Colors: Blue Color

A hungry hound ended up needing emergency treatment from charity vets at PDSA after getting her tongue stuck in a can of tuna.

Bonnie, a ten-year-old Staffordshire Bull terrier cross, had been given her favourite fish as a teatime treat, but when her owner put the discarded tin in the recycling bin, Bonnie saw her chance for an extra helping!

Owner Louisa Davis (45) from Nottingham said: “We heard some scuffling in the kitchen and the next thing we saw was a tuna can stuck to her face! It was shocking to see. Her tongue was trapped in the can and I tried to remove it myself but the tin was so sharp I didn’t want to make it worse and badly cut her. I called PDSA to see if they could help, and they told me to bring her straight in.”

Louise took Bonnie to Nottingham PDSA Pet Hospital, where vets are running an emergency-service during the Coronavirus lockdown. Bonnie was seen immediately for urgent treatment. She was becoming increasingly distressed, and the stuck tin was causing her pain.

PDSA Vet Sarah Campbell explained that removing the can would be too risky to do with her awake as she was becoming more anxious. She was given an anaesthetic so it could be removed safely by the vet team. She said: “Once she was under the anaesthetic the can was relatively easy to remove. We were able to carefully remove it so the cut to her tongue was small and luckily she didn’t need any stitches.

“It was a very unusual case to see, which could have become very serious if the tin had cut the tongue deeply. But thankfully we were able to remove the can safely and Bonnie was able to go home the same day to recover from her ordeal.”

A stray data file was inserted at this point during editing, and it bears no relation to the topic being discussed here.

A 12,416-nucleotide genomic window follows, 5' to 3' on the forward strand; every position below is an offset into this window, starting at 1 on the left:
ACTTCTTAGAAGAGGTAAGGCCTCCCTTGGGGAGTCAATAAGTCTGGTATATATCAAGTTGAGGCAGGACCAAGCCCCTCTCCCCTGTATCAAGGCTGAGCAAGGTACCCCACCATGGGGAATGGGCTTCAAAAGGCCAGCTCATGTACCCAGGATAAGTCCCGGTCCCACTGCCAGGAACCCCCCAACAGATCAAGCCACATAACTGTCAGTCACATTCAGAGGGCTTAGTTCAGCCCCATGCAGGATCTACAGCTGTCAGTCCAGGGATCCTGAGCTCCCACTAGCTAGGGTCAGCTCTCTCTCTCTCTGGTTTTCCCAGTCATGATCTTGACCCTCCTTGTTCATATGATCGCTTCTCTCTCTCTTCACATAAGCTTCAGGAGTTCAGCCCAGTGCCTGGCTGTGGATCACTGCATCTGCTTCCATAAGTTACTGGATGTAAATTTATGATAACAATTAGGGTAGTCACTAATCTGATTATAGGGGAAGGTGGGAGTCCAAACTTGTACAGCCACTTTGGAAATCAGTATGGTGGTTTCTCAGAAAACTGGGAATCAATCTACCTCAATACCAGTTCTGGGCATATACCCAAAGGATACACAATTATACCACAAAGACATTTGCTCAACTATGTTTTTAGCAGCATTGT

Louisa said she was incredibly grateful to PDSA for the treatment Bonnie received, especially during lockdown when many vets are only open for emergencies. She added: “Bonnie has never done anything like this before but it’s a lesson learnt and we’ll be keeping a close eye on her to avoid something like this happening again.”

In times of uncertainty and hardship, much-loved pets like Bonnie will still need emergency care. That’s when PDSA steps in to help, but they are facing a crisis and need your help.

PDSA’s veterinary care – which is a lifeline to so many owners across the UK – costs £60 million a year to run. But with retail shops closed and fundraising events cancelled, the charity is losing around £3 million a month in income.

And with the country plunged into financial uncertainly, and more than a million extra Universal Credit claims, PDSA expects the number of pets needing care will increase by around 50,000.

Please help today by donating to ensure much loved pets have a tomorrow


West Midlands faith groups have come together to show their solidarity with the UK’s Black community, following the recent tumultuous events around the world.